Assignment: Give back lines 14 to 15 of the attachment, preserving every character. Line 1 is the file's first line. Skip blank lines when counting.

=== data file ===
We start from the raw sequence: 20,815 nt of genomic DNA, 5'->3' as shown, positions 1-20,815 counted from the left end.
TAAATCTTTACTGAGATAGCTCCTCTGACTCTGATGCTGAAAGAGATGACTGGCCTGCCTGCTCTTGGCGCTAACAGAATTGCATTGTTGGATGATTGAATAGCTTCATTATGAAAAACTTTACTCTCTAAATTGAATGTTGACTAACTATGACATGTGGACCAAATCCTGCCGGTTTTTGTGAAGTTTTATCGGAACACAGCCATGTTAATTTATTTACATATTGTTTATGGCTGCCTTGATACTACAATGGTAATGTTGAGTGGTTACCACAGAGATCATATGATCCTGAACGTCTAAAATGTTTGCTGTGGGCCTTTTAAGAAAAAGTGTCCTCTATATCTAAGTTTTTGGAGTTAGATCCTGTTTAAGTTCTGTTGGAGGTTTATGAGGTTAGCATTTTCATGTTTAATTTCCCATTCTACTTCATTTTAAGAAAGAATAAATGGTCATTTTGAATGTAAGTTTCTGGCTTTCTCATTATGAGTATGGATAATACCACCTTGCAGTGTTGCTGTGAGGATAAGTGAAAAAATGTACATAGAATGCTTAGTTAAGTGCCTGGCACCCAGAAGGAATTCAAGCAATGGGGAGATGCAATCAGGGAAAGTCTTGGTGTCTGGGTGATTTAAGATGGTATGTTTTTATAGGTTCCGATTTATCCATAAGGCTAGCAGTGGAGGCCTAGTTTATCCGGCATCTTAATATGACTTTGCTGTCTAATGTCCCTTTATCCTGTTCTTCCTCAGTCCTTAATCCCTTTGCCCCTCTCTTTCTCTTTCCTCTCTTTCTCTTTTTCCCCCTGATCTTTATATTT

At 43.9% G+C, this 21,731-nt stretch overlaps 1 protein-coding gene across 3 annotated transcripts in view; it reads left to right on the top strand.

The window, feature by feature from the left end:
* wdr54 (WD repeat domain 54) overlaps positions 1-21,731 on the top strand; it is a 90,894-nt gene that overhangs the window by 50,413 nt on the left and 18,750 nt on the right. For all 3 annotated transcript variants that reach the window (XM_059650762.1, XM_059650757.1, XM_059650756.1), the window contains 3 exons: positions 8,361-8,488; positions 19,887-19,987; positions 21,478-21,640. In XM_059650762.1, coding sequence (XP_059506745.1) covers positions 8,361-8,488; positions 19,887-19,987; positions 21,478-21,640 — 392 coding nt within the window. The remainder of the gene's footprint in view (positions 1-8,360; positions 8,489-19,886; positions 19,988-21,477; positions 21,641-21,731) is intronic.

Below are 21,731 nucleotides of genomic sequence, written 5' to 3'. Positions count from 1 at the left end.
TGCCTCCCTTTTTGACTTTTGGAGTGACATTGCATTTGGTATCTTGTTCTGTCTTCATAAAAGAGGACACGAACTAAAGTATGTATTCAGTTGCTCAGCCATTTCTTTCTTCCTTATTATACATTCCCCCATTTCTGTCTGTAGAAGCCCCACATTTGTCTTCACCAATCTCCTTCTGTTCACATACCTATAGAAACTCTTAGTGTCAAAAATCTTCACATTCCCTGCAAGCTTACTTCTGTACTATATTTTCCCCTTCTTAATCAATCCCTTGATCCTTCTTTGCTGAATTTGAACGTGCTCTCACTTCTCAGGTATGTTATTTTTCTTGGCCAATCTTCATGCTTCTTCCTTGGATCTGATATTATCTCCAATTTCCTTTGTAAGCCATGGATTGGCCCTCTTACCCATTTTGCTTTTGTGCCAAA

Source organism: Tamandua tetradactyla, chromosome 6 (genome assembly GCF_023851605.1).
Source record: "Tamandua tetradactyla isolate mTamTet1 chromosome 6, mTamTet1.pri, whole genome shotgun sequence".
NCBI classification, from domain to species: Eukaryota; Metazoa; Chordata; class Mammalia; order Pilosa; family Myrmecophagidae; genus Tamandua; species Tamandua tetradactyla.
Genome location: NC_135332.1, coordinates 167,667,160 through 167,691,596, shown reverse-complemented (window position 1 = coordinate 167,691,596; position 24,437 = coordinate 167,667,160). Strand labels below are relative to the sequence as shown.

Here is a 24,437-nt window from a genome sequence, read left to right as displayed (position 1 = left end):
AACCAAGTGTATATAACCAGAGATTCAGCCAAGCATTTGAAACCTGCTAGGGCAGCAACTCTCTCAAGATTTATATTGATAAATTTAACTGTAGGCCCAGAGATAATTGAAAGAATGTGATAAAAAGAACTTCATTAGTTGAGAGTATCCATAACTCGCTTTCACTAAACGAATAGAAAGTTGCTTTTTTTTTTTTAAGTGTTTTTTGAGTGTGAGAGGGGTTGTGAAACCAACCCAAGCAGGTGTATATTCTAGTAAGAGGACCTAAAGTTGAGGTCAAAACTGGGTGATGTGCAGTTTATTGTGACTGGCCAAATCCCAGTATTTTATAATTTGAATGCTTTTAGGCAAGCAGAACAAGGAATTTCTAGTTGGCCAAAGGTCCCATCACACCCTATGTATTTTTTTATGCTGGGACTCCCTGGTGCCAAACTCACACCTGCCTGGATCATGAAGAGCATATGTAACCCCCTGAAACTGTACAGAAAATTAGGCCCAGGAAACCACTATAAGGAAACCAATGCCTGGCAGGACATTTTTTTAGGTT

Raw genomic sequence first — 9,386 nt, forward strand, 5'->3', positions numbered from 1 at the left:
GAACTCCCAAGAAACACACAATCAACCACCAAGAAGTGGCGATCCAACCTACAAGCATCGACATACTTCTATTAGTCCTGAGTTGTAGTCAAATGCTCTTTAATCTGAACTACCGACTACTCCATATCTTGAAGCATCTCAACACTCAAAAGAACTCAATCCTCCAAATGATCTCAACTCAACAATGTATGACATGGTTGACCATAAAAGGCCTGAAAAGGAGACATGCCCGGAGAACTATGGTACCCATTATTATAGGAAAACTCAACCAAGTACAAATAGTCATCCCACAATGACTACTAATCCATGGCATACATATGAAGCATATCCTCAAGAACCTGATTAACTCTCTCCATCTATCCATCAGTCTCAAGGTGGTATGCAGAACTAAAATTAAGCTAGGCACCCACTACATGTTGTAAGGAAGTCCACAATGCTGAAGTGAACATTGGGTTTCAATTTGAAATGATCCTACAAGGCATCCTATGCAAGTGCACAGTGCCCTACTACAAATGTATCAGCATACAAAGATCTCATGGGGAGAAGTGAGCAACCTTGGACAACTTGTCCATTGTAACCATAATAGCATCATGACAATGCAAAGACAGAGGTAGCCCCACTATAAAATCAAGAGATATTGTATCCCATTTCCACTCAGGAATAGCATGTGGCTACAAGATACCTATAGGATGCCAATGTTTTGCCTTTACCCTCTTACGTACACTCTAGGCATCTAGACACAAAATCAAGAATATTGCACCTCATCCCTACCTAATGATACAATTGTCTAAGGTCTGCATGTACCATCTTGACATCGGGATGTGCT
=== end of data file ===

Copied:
Raw genomic sequence first — 9,386 nt, forward strand, 5'->3', positions numbered from 1 at the left:
GAACTCCCAAGAAACACACAATCAACCACCAAGAAGTGGCGATCCAACCTACAAGCATCGACATACTTCTATTAGTCCTGAGTTGTAGTCAAATGCTCTTTAATCTGAACTACCGACTACTCCATATCTTGAAGCATCTCAACACTCAAAAGAACTCAATCCTCCAAATGATCTCAACTCAACAATGTATGACATGGTTGACCATAAAAGGCCTGAAAAGGAGACATGCCCGGAGAACTATGGTACCCATTATTATAGGAAAACTCAACCAAGTACAAATAGTCATCCCACAATGACTACTAATCCATGGCATACATATGAAGCATATCCTCAAGAACCTGATTAACTCTCTCCATCTATCCATCAGTCTCAAGGTGGTATGCAGAACTAAAATTAAGCTAGGCACCCACTACATGTTGTAAGGAAGTCCACAATGCTGAAGTGAACATTGGGTTTCAATTTGAAATGATCCTACAAGGCATCCTATGCAAGTGCACAGTGCCCTACTACAAATGTATCAGCATACAAAGATCTCATGGGGAGAAGTGAGCAACCTTGGACAACTTGTCCATTGTAACCATAATAGCATCATGACAATGCAAAGACAGAGGTAGCCCCACTATAAAATCAAGAGATATTGTATCCCATTTCCACTCAGGAATAGCATGTGGCTACAAGATACCTATAGGATGCCAATGTTTTGCCTTTACCCTCTTACGTACACTCTAGGCATCTAGACACAAAATCAAGAATATTGCACCTCATCCCTACCTAATGATACAATTGTCTAAGGTCTGCATGTACCATCTTGACATCGGGATGTGCT